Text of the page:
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Wednesday, 13 November 2019 in General interest, Chamber

If you have a question about the House of Representatives, you can ask us! Our research team will stop at nothing to find you an answer, no matter how obscure the topic.

This week’s question starts with an email from a member of the public to the Serjeant-at-Arms, James Catchpole, in a recent sitting week. Having seen an image of the Mace online, the writer asked the Serjeant if they could see some higher-quality images of the Mace, and about what happened when our current Mace replaced the House’s previous Mace in 1951.

This is a question we’ve answered before in an article in the About the House newsletter, so we’ve taken that article and updated it with some new information.

The badge on the Mace sits on top, just below the protruding crown that caps the ceremonial weapon. With the permission of Speaker of the House the Hon Tony Smith MP, we have been able to copy down the inscription on the seal. In abbreviated Latin, it reads:

GEORGIUS VI DEI GRATIA MAG. BR. HIB. ET TERR. TRANSMAR. QUAE IN DIT. SUNT BRIT. REX FIDEI DEFENSOR. COMMONWEALTH OF AUSTRALIA.

Translated and un-abbreviated, we have in English:

George the Sixth, by the Grace of God, of Great Britain, Ireland, and the Lands across the sea which are in the British Dominion. King, Defender of the Faith. Commonwealth of Australia. 

This was the Great Seal of the Commonwealth as it existed in 1951, the year in which a delegation from the United Kingdom’s House of Commons presented the Mace to Australia’s House of Representatives. Interestingly, the text on the Seal represents a very specific portion of George VI’s reign – following the passage of the Indian Independence Act, George VI lost the title of Indiae Imperator, or Emperor of India. As such, that title – originally a part of the language of George VI’s Great Seal – does not appear on Australia’s Mace.

The Australian Great Seal, featured on the Mace, features the badge of each of Australia’s six states (a lion for Tasmania, a swan for Western Australia, and so on), surrounding the Shield of the Royal Coat of Arms (featuring lions and a harp).

Though the identity of the monarch has of course changed since we received our Mace (George VI died in 1953, succeeded by Elizabeth II), the text on the Mace has not been altered. This appears to be a decision that varies between different Westminster-style parliaments – the Mace of the Canadian House of Commons, presented to that House in 1917, now features the initials E R (Elizabeth Regina) inscribed, and logically this must have been added to that Mace after 1953.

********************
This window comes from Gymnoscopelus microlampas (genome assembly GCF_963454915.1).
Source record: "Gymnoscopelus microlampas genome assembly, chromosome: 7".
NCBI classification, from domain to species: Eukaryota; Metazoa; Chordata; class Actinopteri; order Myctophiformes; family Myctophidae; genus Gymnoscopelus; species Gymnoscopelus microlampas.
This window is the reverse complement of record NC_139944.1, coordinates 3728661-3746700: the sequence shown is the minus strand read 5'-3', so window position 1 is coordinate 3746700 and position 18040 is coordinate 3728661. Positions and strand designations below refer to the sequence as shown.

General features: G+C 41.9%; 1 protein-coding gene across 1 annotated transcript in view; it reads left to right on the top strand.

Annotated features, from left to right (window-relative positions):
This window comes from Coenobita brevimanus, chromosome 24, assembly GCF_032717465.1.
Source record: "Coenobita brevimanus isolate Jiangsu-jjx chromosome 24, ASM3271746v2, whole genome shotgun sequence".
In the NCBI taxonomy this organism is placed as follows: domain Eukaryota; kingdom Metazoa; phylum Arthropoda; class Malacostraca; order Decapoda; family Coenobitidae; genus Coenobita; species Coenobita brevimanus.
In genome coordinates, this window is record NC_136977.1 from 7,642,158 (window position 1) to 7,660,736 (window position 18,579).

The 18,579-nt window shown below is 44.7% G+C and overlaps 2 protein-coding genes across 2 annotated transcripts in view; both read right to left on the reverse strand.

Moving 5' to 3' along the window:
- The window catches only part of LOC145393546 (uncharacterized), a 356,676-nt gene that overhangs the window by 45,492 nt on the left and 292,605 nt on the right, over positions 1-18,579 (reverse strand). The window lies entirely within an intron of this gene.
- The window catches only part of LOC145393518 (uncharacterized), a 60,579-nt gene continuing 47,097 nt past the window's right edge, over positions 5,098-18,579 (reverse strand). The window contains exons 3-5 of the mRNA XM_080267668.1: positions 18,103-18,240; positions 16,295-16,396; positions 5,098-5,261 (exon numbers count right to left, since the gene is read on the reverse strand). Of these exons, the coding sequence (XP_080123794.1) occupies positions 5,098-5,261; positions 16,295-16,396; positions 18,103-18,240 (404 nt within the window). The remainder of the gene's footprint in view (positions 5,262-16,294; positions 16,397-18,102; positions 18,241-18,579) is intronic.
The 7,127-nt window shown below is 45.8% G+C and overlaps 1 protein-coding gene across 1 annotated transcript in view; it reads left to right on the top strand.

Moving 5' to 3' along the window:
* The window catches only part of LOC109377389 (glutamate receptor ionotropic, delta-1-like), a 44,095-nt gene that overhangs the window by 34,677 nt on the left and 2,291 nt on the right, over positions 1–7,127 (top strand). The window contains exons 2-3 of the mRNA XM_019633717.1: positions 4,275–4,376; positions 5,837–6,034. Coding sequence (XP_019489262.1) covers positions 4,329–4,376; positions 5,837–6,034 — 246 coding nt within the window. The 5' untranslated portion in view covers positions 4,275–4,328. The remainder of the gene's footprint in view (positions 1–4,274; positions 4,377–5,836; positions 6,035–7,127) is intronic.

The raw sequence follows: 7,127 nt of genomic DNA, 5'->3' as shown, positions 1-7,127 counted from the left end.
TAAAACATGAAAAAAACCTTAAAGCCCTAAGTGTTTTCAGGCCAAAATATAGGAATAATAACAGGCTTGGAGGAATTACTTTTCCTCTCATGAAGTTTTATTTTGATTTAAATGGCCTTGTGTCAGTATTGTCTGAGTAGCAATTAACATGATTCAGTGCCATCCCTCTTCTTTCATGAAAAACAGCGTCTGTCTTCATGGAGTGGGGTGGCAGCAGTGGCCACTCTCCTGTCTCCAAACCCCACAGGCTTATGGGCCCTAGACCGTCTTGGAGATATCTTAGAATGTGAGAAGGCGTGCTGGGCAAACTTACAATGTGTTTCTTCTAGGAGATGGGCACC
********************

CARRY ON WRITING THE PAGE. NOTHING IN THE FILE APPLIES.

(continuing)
Regardless of specific badges in use, the Mace is described by House of Representatives Practice as a symbol of royal authority. In cases where the Mace is brought into the presence of the sovereign or their representative, the Governor-General, the Mace is covered with a green cloth, with the understanding that a symbol of royal authority is unnecessary in the presence of the actual authority.

Hansard, of course, provides a record of the moment the Mace came into the House’s possession. Hansard describes the changeover as follows:

Mr. Law thereupon handed the mace to the Serjeant-at-Arms. The Serjeant-at-Arms having advanced to the head of the table, the Deputy Serjeant-at-Arms removed the old mace. The Serjeant-at-Arms having faced the Chair and replaced the new mace on the table.

A photo of the exact moment the new Mace was presented to the House is available on Trove, the digital archive service run by the National Library of Australia.

In receiving the Mace, Prime Minister Robert Menzies discussed the evolution of the meaning ascribed to the Mace by Westminster Parliaments over the centuries. Menzies’ comments, by and large, reflect the House’s current attitude towards the Mace.

Between 1901 and 1951, the House of Representatives used the Mace of the Victorian House of Assembly, which was loaned to the federal parliament by our Victorian colleagues and returned in 1952. This is one of quite a few influences the Victorian Parliament has had on the House of Representatives. In another research article, written with the assistance of the Museum of Australian Democracy, we have revealed that the practice of the Prime Minister and Leader of the Opposition sitting at the Table, rather than on the front benches, is one we appear to have adopted entirely from the Victorian Legislative Assembly. That seating arrangement does not feature in any other State Parliament.

In the passage from Hansard linked above, you might notice Mr Richard Law, the leader of the delegation from the United Kingdom, making mention of Australia having lost a Mace. With respect to Mr Law, we believe he may have been referring to Victoria rather than the House of Representatives. Between 1901 and 1951, the Victorian Mace (in the custody of the House) was not lost – though it was once hidden by a Member acting ‘in the spirit of frivolity’ during a very long sitting day. I believe Mr Law was referring to the incident of 1891, in which the Victorian Mace was apparently stolen and never recovered.


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